How do I feel about these results? Eh, honestly I feel pretty mixed. The idea of using a multiplicative constant rather than an additive one is attractive to me because I, Ben Clemens, would have an expected 0 wOBA in an 0-0 count and also an expected 0 wOBA in a 1-0 count — adding 43 points of wOBA or whatever seems presumptuous. Additionally, it produced smaller squared error terms than a purely additive rule would have. But it gets weird around the edges, and for good reason. Mike Trout had a .436 wOBA last year. Put him in a 3-0 count, and this method gives him expected production worth more in wOBA than a walk, which is a bad prediction.
The best way to fix this is by getting a little more granular and working out projections for each outcome by count. That’s a better way of handling something heterogenous like wOBA, though it requires more careful handling. The pitcher has a say, too, something I ignored for the sake of this exercise — not a huge say, surely, given how little batter composition matters, but a say nonetheless.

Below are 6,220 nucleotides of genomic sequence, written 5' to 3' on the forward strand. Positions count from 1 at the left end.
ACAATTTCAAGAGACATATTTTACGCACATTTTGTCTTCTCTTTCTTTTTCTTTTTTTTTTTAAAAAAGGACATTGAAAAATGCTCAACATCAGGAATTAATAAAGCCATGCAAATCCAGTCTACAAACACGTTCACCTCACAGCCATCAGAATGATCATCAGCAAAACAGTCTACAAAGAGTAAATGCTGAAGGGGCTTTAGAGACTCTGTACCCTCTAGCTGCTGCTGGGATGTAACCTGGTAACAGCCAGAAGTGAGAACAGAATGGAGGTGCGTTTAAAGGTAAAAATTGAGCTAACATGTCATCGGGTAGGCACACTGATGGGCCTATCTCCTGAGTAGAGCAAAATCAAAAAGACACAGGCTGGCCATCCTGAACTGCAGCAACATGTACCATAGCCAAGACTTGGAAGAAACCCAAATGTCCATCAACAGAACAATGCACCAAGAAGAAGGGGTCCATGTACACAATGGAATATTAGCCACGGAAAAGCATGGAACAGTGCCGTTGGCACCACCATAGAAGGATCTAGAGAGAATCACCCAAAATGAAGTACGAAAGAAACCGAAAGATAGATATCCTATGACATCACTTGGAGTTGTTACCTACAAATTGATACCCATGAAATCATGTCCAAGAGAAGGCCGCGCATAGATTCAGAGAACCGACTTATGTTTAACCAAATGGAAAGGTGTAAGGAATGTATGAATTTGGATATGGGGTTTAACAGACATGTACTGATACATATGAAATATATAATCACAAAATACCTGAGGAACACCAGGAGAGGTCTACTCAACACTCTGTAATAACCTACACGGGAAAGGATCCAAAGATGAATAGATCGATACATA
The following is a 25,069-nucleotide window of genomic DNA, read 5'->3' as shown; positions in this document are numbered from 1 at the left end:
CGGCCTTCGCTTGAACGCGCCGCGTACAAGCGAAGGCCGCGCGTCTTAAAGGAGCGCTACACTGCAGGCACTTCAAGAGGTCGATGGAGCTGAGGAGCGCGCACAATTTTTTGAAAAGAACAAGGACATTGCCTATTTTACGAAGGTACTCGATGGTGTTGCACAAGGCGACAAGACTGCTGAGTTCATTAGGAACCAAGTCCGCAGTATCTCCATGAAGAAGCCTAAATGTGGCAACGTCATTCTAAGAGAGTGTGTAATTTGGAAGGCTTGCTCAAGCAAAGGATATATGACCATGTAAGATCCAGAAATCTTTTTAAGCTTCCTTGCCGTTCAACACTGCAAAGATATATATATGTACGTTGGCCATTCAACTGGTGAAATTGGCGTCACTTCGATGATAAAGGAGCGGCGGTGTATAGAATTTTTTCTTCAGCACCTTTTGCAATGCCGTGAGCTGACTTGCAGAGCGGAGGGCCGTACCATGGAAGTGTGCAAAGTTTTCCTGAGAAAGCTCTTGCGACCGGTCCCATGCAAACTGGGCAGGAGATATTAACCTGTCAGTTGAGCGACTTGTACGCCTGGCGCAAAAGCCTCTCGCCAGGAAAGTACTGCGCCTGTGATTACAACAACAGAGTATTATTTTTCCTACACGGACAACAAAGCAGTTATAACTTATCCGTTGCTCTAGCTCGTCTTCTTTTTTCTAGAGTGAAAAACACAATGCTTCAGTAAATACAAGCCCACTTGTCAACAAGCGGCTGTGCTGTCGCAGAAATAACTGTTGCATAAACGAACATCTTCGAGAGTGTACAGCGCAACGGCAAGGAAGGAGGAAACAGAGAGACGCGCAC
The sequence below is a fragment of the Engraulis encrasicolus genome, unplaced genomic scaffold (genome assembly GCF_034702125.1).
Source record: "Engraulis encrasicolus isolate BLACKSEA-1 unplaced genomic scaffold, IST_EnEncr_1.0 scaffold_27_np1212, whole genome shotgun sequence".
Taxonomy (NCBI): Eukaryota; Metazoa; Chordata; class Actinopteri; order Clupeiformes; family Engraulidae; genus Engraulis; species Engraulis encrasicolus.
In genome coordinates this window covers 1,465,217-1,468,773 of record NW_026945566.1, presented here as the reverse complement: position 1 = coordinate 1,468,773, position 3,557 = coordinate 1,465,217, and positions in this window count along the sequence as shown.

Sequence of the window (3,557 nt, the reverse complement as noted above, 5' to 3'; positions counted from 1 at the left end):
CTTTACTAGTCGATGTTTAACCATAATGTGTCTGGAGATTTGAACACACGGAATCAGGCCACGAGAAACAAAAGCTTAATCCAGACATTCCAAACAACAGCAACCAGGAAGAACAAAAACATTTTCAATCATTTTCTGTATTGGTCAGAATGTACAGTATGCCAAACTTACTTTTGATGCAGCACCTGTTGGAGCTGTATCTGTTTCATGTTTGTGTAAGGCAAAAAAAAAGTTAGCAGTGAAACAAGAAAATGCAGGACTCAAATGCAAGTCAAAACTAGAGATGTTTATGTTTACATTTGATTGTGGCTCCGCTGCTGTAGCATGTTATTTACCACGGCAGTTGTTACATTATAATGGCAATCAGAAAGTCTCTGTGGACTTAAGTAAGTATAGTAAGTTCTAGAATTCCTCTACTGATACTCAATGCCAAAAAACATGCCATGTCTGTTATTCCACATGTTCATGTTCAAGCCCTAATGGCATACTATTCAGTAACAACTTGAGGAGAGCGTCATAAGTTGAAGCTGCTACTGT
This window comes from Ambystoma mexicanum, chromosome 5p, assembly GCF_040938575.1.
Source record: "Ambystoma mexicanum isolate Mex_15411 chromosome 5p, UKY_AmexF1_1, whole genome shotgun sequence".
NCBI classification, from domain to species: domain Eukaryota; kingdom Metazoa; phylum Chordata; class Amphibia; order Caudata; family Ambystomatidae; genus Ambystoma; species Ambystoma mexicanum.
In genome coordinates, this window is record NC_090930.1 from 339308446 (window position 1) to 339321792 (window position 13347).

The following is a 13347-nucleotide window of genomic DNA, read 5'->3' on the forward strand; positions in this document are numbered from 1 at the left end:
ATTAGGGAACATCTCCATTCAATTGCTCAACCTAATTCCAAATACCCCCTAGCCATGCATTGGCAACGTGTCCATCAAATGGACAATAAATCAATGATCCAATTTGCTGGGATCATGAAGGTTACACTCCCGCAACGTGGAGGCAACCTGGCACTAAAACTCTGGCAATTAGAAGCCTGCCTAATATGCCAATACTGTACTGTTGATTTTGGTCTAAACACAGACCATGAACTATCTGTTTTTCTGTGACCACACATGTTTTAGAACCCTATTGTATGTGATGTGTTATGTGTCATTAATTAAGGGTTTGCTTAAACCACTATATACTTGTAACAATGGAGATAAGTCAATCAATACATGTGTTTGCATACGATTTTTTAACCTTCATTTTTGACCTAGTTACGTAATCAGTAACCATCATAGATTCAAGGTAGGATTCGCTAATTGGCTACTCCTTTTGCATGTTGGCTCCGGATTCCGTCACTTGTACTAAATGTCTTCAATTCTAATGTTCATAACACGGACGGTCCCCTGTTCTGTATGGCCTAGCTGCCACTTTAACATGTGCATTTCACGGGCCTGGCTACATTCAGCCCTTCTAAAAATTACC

And lastly, there’s one very interesting question I haven’t looked at yet: do some hitters have count-based “skill?” In other words, are there batters who are better at turning 1-0 counts into production, and conversely batters who don’t take enough advantage of getting ahead? Intuition says yes — but that intuition needs to be tested.
The point of bringing up these limitations and opportunities for further research isn’t to impugn the work I did here, though. Even without further refinement, one point is clear: the players who appear in each count matter a little, but they don’t come close to mattering enough to overcome the effects of count.
So the next time you’re watching a baseball game and see a 2-0 count to a banjo-hitting shortstop, adjust your mental model accordingly. José Iglesias, King Banjo himself, has a career 129 wRC+ after 2-0 counts, and a mark of 110 after 1-0 counts in a much larger sample. The hitter at the plate matters — but the count they find themselves in matters significantly more.
Ben is a contributor to FanGraphs. A lifelong Cardinals fan, he got his start writing for Viva El Birdos. He can be found on Twitter @_Ben_Clemens.